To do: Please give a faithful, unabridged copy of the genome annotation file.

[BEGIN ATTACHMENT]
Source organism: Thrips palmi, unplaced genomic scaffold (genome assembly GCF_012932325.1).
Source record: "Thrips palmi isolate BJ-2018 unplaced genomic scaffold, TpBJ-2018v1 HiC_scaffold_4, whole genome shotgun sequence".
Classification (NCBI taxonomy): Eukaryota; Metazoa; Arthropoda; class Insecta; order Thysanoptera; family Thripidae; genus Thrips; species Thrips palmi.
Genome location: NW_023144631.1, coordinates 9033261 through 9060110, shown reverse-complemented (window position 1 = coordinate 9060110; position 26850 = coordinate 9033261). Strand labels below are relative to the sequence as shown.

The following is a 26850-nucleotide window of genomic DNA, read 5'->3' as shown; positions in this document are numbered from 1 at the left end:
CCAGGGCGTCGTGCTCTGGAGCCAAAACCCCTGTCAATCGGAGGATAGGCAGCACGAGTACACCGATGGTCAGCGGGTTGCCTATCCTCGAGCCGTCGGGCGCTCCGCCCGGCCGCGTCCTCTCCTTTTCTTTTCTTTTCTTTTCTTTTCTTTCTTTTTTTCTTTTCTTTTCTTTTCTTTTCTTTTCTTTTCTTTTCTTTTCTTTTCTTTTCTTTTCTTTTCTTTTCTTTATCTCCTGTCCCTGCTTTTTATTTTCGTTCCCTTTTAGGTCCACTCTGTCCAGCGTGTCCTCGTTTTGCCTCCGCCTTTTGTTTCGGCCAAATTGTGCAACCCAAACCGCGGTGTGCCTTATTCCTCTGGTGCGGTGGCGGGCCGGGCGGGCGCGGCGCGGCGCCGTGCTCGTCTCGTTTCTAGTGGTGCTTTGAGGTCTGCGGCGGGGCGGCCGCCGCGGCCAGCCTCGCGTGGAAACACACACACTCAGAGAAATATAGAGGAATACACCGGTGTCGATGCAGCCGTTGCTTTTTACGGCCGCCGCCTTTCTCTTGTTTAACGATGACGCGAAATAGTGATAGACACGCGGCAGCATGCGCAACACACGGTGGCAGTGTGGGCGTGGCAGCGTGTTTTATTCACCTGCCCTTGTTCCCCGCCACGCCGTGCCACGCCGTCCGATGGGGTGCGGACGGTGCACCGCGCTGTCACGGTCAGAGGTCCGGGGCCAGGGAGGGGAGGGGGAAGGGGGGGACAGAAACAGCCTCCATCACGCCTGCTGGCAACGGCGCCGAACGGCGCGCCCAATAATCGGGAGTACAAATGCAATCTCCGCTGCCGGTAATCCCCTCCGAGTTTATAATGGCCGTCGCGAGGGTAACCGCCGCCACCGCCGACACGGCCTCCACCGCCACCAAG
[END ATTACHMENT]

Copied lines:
Source organism: Thrips palmi, unplaced genomic scaffold (genome assembly GCF_012932325.1).
Source record: "Thrips palmi isolate BJ-2018 unplaced genomic scaffold, TpBJ-2018v1 HiC_scaffold_4, whole genome shotgun sequence".
Classification (NCBI taxonomy): Eukaryota; Metazoa; Arthropoda; class Insecta; order Thysanoptera; family Thripidae; genus Thrips; species Thrips palmi.
Genome location: NW_023144631.1, coordinates 9033261 through 9060110, shown reverse-complemented (window position 1 = coordinate 9060110; position 26850 = coordinate 9033261). Strand labels below are relative to the sequence as shown.

The following is a 26850-nucleotide window of genomic DNA, read 5'->3' as shown; positions in this document are numbered from 1 at the left end:
CCAGGGCGTCGTGCTCTGGAGCCAAAACCCCTGTCAATCGGAGGATAGGCAGCACGAGTACACCGATGGTCAGCGGGTTGCCTATCCTCGAGCCGTCGGGCGCTCCGCCCGGCCGCGTCCTCTCCTTTTCTTTTCTTTTCTTTTCTTTTCTTTCTTTTTTTCTTTTCTTTTCTTTTCTTTTCTTTTCTTTTCTTTTCTTTTCTTTTCTTTTCTTTTCTTTTCTTTTCTTTATCTCCTGTCCCTGCTTTTTATTTTCGTTCCCTTTTAGGTCCACTCTGTCCAGCGTGTCCTCGTTTTGCCTCCGCCTTTTGTTTCGGCCAAATTGTGCAACCCAAACCGCGGTGTGCCTTATTCCTCTGGTGCGGTGGCGGGCCGGGCGGGCGCGGCGCGGCGCCGTGCTCGTCTCGTTTCTAGTGGTGCTTTGAGGTCTGCGGCGGGGCGGCCGCCGCGGCCAGCCTCGCGTGGAAACACACACACTCAGAGAAATATAGAGGAATACACCGGTGTCGATGCAGCCGTTGCTTTTTACGGCCGCCGCCTTTCTCTTGTTTAACGATGACGCGAAATAGTGATAGACACGCGGCAGCATGCGCAACACACGGTGGCAGTGTGGGCGTGGCAGCGTGTTTTATTCACCTGCCCTTGTTCCCCGCCACGCCGTGCCACGCCGTCCGATGGGGTGCGGACGGTGCACCGCGCTGTCACGGTCAGAGGTCCGGGGCCAGGGAGGGGAGGGGGAAGGGGGGGACAGAAACAGCCTCCATCACGCCTGCTGGCAACGGCGCCGAACGGCGCGCCCAATAATCGGGAGTACAAATGCAATCTCCGCTGCCGGTAATCCCCTCCGAGTTTATAATGGCCGTCGCGAGGGTAACCGCCGCCACCGCCGACACGGCCTCCACCGCCACCAAG